Sleeping Doll by Deaver, Jeffery
‘SON OF MANSON’ FOUND GUILTY IN CROYTON FAMILY MURDERS
SALINAS, CALIFORNIA—Daniel Raymond Pell, 35, was convicted today on four counts of first-degree murder and one count of manslaughter by a Monterey County jury after only five hours of deliberations.
“Justice has been done,” lead prosecutor James J. Reynolds told reporters after the verdict was announced. “This is an extremely dangerous man, who committed horrendous crimes.”
Pell became known as the “Son of Manson” because of the parallels between his life and that of convicted murderer Charles Manson, who in 1969 was responsible for the ritualistic slayings of the actress Sharon Tate and several other individuals in Southern California. Police found many books and articles about Manson in Pell’s house following his arrest.
The murder convictions were for the May 7 deaths of William Croyton, his wife and two of their three children in Carmel, Calif., 120 miles south of San Francisco. The manslaughter charge arose from the death of James Newberg, 24, who lived with Pell and accompanied him to the Croyton house the night of the murders. The prosecutor asserted that Newberg initially intended to assist in the murders but was then killed by Pell after he changed his mind.
Croyton, 56, was a wealthy electrical engineer and computer innovator. His Cupertino, Calif., company, in the heart of Silicon Valley, produces state-of-the-art programs that are found in much of the world’s most popular personal computer software.
Because of Pell’s interest in Manson, there was speculation that the killings had ideological overtones, as did the murders for which Manson was convicted, but robbery was the most likely reason for the break-in, Reynolds said. Pell has dozens of prior convictions for shoplifting, burglary and robbery, dating back to his teens.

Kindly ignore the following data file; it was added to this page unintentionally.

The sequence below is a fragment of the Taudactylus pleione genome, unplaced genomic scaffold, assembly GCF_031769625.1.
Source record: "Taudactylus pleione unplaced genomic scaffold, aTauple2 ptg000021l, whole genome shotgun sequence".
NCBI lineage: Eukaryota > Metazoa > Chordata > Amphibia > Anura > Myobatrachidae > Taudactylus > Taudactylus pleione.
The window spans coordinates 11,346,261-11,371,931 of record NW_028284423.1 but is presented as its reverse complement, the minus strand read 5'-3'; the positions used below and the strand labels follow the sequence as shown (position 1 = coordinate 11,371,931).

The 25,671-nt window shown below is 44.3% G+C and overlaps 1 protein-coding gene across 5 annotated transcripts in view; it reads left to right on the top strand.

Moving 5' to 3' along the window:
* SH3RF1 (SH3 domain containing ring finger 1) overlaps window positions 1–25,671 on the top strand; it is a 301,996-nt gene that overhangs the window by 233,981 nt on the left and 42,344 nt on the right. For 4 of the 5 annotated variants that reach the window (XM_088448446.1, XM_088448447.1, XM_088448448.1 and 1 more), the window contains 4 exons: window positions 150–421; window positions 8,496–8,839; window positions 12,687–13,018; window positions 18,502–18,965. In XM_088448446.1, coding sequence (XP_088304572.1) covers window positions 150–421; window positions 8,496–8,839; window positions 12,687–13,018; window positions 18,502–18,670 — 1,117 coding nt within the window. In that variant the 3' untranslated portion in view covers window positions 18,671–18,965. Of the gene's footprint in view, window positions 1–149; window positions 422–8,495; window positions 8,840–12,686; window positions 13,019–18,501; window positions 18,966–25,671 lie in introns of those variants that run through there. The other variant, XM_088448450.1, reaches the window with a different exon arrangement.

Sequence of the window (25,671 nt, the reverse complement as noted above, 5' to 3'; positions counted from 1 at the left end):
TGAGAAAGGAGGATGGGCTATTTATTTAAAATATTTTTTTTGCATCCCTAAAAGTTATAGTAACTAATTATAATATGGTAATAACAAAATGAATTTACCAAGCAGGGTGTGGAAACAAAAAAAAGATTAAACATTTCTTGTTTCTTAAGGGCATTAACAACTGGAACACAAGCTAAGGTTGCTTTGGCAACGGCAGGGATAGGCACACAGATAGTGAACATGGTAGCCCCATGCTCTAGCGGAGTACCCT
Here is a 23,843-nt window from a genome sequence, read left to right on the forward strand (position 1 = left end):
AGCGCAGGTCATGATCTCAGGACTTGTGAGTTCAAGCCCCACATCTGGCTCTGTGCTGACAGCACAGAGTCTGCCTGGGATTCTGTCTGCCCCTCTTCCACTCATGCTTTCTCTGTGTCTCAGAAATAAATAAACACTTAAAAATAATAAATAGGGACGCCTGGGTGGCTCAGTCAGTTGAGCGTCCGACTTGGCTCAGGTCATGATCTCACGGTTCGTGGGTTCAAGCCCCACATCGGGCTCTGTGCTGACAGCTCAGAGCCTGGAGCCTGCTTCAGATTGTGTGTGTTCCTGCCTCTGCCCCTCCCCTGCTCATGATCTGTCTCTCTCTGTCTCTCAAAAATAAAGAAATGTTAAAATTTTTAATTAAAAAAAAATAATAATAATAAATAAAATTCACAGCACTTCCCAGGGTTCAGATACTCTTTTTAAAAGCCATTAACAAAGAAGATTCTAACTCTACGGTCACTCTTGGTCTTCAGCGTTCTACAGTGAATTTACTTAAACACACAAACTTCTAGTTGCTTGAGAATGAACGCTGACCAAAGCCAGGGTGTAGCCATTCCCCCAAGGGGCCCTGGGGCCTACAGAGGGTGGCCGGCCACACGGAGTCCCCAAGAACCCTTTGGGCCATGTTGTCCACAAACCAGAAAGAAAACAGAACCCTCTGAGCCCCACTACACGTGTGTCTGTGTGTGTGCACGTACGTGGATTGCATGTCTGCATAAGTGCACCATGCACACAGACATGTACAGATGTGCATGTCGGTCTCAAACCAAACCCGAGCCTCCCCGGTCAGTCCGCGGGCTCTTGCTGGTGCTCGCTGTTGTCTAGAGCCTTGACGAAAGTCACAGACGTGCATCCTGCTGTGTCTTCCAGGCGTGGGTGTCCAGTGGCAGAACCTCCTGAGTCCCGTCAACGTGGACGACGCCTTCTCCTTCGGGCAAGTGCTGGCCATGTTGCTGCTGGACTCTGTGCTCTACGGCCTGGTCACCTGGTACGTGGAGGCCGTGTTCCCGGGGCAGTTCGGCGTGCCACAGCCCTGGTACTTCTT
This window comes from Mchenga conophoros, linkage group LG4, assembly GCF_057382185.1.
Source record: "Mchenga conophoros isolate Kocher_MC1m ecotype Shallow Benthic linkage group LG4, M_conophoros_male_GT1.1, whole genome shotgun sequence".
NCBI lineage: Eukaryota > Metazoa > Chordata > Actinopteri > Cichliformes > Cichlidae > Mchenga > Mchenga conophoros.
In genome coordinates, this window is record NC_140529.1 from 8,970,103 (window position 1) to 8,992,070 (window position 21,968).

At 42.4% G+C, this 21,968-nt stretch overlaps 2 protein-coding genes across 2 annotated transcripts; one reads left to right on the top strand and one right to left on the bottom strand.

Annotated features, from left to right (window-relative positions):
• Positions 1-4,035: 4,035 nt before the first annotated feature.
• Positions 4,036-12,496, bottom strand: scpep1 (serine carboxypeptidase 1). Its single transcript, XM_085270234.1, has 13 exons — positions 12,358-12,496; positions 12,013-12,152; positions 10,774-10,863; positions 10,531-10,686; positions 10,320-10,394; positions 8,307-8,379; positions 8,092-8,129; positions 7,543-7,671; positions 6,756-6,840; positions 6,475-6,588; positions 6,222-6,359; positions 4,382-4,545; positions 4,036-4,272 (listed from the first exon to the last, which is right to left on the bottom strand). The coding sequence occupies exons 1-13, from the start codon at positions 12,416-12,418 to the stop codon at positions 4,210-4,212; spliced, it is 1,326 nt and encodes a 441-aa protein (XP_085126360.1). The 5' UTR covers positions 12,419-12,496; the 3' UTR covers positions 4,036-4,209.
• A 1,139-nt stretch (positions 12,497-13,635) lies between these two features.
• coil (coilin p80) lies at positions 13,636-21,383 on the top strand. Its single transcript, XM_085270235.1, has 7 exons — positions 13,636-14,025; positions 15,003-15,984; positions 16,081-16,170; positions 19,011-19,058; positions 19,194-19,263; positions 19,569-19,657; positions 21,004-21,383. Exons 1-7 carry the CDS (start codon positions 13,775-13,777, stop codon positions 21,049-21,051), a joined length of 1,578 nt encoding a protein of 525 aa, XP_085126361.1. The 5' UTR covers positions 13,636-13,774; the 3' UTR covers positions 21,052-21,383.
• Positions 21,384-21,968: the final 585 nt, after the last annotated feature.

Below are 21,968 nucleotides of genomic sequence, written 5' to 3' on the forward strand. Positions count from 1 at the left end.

One child survived the attack, a daughter, Theresa, 9. Pell overlooked the girl, who was in her bed asleep and hidden by her toys. Because of this, she became known as the “Sleeping Doll.”
Like Charles Manson, the criminal he admired, Pell exuded a dark charisma and attracted a group of devoted and fanatical followers, whom he called his “Family”—a term borrowed from the Manson clan—and over whom he exercised absolute control. At the time of the Croyton murders this group included Newberg and three women, all living together in a shabby house in Seaside, north of Monterey, Calif. They are Rebecca Sheffield, 26, Linda Whitfield, 20, and Samantha McCoy, 19. Whitfield is the daughter of Lyman Whitfield, president and CEO of Santa Clara Bank and Trust, headquartered in Cupertino, the fourth largest banking chain in the state.
The women were not charged in the deaths of the Croytons or Newberg but were convicted of multiple counts of larceny, trespass, fraud and receiving stolen property. Whitfield was also convicted of hampering an investigation, perjury and destroying evidence. As part of a plea bargain, Sheffield and McCoy were sentenced to three years in prison, Whitfield to four and a half.
Pell’s behavior at trial also echoed Charles Manson’s. He would sit motionless at the defense table and stare at jurors and witnesses in apparent attempts to intimidate them. There were reports that he believed he had psychic powers. The defendant was removed once from the courtroom after a witness broke down under his gaze.
The jury begins sentencing deliberations tomorrow. Pell could get the death penalty.
The interrogation began like any other.
Kathryn Dance entered the interview room and found the forty-three-year-old man sitting at a metal table, shackled, looking up at her closely. Subjects always did this, of course, though never with such astonishing eyes. Their color was a blue unlike sky or ocean or famous gems.
“Good morning,” she said, sitting down across from him.
“And to you,” replied Daniel Pell, the man who eight years ago had knifed to death four members of a family for reasons he’d never shared. His voice was soft.
A slight smile on his bearded face, the small, sinewy man sat back, relaxed. His head, covered with long, gray-black hair, was cocked to the side. While most jailhouse interrogations were accompanied by a jingling sound-track of handcuff chains as subjects tried to prove their innocence with broad, predictable gestures, Daniel Pell sat perfectly still.
To Dance, a specialist in interrogation and kinesics—body language—Pell’s demeanor and posture suggested caution, but also confidence and, curiously, amusement. He wore an orange jumpsuit, stenciled with “Capitola Correctional Facility” on the chest and “Inmate” unnecessarily decorating the back.
At the moment, though, Pell and Dance were not in Capitola but, rather, a secure interview room at the county courthouse in Salinas, forty miles away.
Pell continued his examination. First, he took in Dance’s own eyes—a green complementary to his blue